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How Muscle Recovery Helps Break Through Plateaus

Early on in your training career, progress (i.e. gains) came easy. Just about every time you hit the gym you were setting new personal bests in terms of either reps completed, or weight lifted.

 

Then, as you became more experienced, progress started to slow (which is completely natural), and finally you reached the sticking point we all dread -- a plateau.

 

Naturally, many of us are inclined to push even harder when we hit a plateau adopting the “more is better” mindset.

 

And, while that may work in some instances, more is definitely not always the answer, especially when it comes to building muscle and gaining strength. There is a point of diminishing returns where simply adding more volume and/or weight isn’t the answer, and it can actually cause you to regress in your training and results.

 

The answer to breaking the plateau may actually be doing the opposite of what you’re naturally inclined to do.

 

Intense training stresses both the mind and body, and if you’re already training hard, simply adding more hard training likely isn’t what you need. You see, when you’re training hard, you’re depleting energy and creating microtears in skeletal muscle. The body needs time as well as the proper nutrients (i.e. food) to replenish, recover and grow so that you can break through the plateau.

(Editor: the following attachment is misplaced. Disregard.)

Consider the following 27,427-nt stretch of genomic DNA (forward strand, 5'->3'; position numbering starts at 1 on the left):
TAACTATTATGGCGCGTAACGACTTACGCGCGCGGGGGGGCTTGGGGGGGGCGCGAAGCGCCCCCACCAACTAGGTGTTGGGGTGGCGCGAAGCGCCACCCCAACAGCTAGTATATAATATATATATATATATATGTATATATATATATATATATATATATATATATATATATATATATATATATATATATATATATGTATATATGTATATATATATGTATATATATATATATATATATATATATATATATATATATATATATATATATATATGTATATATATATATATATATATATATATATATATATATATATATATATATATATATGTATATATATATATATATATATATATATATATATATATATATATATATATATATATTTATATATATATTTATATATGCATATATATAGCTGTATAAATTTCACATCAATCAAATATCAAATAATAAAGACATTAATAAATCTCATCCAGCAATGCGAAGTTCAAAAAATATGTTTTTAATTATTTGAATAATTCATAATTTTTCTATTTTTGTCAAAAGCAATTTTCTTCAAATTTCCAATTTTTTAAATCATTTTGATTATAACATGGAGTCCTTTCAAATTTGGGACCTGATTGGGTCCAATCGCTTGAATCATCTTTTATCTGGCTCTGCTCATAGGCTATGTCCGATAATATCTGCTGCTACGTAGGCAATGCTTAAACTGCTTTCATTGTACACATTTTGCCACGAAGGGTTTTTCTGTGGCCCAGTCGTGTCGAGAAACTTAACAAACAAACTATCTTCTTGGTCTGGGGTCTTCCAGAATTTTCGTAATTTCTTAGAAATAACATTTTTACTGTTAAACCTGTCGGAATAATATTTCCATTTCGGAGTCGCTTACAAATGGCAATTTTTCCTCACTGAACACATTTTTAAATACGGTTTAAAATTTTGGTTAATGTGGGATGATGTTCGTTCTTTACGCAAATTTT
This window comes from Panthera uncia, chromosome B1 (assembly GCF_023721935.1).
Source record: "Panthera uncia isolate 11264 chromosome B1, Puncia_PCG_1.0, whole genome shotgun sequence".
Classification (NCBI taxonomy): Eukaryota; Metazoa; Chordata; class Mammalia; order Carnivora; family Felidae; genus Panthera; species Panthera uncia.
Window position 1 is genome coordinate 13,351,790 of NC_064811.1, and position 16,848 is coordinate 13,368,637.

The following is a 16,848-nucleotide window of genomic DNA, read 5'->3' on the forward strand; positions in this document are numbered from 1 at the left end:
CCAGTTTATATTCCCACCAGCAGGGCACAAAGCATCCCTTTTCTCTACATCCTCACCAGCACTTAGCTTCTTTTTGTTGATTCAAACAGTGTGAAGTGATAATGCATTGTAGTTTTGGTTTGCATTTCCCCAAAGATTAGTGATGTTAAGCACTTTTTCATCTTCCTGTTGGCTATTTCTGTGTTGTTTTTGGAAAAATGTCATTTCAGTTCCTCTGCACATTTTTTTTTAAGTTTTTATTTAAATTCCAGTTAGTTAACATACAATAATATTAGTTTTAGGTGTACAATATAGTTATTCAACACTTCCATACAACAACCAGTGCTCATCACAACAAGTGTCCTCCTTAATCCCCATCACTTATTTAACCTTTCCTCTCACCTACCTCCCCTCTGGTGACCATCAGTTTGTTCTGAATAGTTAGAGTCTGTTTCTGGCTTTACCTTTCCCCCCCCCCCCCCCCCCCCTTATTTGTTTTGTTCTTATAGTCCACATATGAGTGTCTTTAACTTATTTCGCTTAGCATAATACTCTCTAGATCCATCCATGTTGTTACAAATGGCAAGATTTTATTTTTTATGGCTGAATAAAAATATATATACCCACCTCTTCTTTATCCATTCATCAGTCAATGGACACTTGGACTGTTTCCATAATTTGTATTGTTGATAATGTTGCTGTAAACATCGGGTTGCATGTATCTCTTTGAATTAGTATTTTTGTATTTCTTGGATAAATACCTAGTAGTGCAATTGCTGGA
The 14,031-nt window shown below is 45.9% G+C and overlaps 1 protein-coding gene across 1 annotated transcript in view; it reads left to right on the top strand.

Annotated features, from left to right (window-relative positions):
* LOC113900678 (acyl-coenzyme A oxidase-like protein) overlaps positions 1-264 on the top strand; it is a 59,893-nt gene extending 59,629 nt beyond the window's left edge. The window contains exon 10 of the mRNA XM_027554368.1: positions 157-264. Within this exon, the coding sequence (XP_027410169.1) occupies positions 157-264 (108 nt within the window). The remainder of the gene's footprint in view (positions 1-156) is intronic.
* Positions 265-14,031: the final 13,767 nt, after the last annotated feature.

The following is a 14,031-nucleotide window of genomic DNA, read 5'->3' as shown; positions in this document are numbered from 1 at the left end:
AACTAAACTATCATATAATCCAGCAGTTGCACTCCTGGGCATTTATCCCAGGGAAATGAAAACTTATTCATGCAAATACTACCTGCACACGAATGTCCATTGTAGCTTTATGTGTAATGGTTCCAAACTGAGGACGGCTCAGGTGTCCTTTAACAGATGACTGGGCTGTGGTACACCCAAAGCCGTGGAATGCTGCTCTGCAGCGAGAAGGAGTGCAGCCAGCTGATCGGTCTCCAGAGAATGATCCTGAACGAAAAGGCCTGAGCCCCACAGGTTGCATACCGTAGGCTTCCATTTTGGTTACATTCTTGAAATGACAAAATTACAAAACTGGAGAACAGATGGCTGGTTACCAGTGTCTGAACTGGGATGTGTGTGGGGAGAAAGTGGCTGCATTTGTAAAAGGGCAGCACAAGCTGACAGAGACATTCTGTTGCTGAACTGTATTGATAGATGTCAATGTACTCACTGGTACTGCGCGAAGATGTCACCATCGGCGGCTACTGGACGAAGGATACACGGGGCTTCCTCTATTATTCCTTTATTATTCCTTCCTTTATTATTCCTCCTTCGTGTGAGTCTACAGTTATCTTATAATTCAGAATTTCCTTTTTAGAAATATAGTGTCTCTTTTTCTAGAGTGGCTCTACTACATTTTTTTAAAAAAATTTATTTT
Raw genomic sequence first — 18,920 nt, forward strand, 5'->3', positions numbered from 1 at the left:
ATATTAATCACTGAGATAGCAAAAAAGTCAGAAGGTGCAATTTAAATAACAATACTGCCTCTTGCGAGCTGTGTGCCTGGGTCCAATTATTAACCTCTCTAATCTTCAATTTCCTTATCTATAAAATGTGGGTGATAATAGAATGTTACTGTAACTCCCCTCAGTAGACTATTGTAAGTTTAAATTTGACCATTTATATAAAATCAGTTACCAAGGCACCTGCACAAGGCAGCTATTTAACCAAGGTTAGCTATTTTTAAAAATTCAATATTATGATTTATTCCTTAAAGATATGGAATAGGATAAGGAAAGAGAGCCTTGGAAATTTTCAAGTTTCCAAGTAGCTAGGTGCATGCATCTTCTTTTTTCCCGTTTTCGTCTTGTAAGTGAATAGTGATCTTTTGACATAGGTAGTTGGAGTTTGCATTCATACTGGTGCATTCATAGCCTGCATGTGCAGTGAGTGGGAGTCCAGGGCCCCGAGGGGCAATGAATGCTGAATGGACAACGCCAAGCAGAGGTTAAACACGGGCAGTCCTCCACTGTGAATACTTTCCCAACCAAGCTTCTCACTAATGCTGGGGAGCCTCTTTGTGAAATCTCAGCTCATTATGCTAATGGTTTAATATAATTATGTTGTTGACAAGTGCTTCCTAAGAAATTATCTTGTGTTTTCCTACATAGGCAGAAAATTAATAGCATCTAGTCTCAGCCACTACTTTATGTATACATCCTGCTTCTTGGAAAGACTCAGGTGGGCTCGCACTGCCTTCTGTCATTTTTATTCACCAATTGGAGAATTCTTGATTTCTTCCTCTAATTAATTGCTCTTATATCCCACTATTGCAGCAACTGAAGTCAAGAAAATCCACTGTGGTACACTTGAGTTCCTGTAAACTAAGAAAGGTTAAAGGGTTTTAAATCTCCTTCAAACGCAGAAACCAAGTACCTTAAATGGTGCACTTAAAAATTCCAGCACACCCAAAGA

More training will only dig a deeper hole that your body will have to spend more time recuperating from.

 

Unfortunately, the rest and recovery part of getting results (no matter what your goal is) isn’t stressed enough. Moreover, it’s not a sexy sell on social media. Just think how many times you’ve seen posts from people using the #crushingrestday #foamrollingchamp #etc…?

 

We’ll answer for you...never.

 

You see things like #crushingit #teamnodaysoff etc.

 

But, the truth is that you must prioritize rest and recovery as much as you do hard training and proper nutrition. Without it, your training and results will always be suboptimal.

 

All of this is to say that instead of always rushing to add more to your training program (more cardio, more exercises, more sets, etc.), focus on maximizing the sets that you already are doing, and then optimize your recovery so that you can repair and grow stronger and shatter that plateau once and for all!

 

With that in mind, here are 6 of our favorite strategies to improve muscle recovery to help break through a plateau.

 

6 Tips for Better Muscle Recovery

 

#1 Consume Enough Protein

 

One of the most important things you can do for better muscle recovery is to consume enough protein each day.

 

Protein supplies the body with the “raw materials” (amino acids) it needs to repair and grow, including EAAs and BCAAs.

 

As we mentioned above, hard training creates microtears in muscle fibers and the amino acids found in protein are what the body needs to repair the damage.

 

Without sufficient protein intake, the body doesn’t have the requisite materials to do an efficient job of recovery.

 

A good rule of thumb to aim for in regards to daily protein intake is 1 gram of protein per pound of bodyweight.

 

So, for example, if you weigh 125lbs, then you would want to consume 125 grams of protein from high-quality sources, such as:

  • Lean beef
  • Poultry
  • Pork
  • Fish (salmon, mackerel, trout, cod, etc.)
  • Shellfish (shrimp, crawfish, oysters, etc.)
  • Eggs & egg whites
  • Dairy (greek yogurt, milk, cottage cheese, cheese, etc.)
  • Protein powder (such as whey protein, egg white protein, or vegan protein powder)